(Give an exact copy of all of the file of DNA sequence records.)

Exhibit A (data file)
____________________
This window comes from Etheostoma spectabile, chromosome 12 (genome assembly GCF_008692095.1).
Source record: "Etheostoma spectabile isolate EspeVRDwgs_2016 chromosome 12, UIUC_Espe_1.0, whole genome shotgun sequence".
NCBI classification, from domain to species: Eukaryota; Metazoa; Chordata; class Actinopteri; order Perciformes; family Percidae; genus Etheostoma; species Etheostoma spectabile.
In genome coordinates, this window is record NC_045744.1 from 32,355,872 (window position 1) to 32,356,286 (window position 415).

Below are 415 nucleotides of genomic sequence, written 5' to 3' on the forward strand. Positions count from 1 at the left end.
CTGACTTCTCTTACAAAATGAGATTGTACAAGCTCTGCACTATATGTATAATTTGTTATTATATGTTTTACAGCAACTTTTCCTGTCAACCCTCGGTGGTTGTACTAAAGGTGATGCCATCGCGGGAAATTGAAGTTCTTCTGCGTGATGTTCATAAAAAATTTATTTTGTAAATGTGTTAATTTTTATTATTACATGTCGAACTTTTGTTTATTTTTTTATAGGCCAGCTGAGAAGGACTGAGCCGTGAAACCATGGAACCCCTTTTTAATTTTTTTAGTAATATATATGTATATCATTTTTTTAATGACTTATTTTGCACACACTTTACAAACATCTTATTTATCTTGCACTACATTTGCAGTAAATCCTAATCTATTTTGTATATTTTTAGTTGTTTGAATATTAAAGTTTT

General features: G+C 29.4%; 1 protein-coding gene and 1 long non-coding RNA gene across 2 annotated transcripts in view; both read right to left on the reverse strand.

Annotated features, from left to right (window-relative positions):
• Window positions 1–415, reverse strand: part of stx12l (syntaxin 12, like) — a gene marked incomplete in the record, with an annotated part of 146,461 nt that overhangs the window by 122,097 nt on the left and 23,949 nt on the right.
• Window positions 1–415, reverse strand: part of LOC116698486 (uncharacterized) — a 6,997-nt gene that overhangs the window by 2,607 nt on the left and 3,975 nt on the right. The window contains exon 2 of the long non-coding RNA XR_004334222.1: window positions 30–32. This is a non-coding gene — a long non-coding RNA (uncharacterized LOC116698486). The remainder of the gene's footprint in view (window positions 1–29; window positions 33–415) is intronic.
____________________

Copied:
This window comes from Etheostoma spectabile, chromosome 12 (genome assembly GCF_008692095.1).
Source record: "Etheostoma spectabile isolate EspeVRDwgs_2016 chromosome 12, UIUC_Espe_1.0, whole genome shotgun sequence".
NCBI classification, from domain to species: Eukaryota; Metazoa; Chordata; class Actinopteri; order Perciformes; family Percidae; genus Etheostoma; species Etheostoma spectabile.
In genome coordinates, this window is record NC_045744.1 from 32,355,872 (window position 1) to 32,356,286 (window position 415).

Below are 415 nucleotides of genomic sequence, written 5' to 3' on the forward strand. Positions count from 1 at the left end.
CTGACTTCTCTTACAAAATGAGATTGTACAAGCTCTGCACTATATGTATAATTTGTTATTATATGTTTTACAGCAACTTTTCCTGTCAACCCTCGGTGGTTGTACTAAAGGTGATGCCATCGCGGGAAATTGAAGTTCTTCTGCGTGATGTTCATAAAAAATTTATTTTGTAAATGTGTTAATTTTTATTATTACATGTCGAACTTTTGTTTATTTTTTTATAGGCCAGCTGAGAAGGACTGAGCCGTGAAACCATGGAACCCCTTTTTAATTTTTTTAGTAATATATATGTATATCATTTTTTTAATGACTTATTTTGCACACACTTTACAAACATCTTATTTATCTTGCACTACATTTGCAGTAAATCCTAATCTATTTTGTATATTTTTAGTTGTTTGAATATTAAAGTTTT

General features: G+C 29.4%; 1 protein-coding gene and 1 long non-coding RNA gene across 2 annotated transcripts in view; both read right to left on the reverse strand.

Annotated features, from left to right (window-relative positions):
• Window positions 1–415, reverse strand: part of stx12l (syntaxin 12, like) — a gene marked incomplete in the record, with an annotated part of 146,461 nt that overhangs the window by 122,097 nt on the left and 23,949 nt on the right.
• Window positions 1–415, reverse strand: part of LOC116698486 (uncharacterized) — a 6,997-nt gene that overhangs the window by 2,607 nt on the left and 3,975 nt on the right. The window contains exon 2 of the long non-coding RNA XR_004334222.1: window positions 30–32. This is a non-coding gene — a long non-coding RNA (uncharacterized LOC116698486). The remainder of the gene's footprint in view (window positions 1–29; window positions 33–415) is intronic.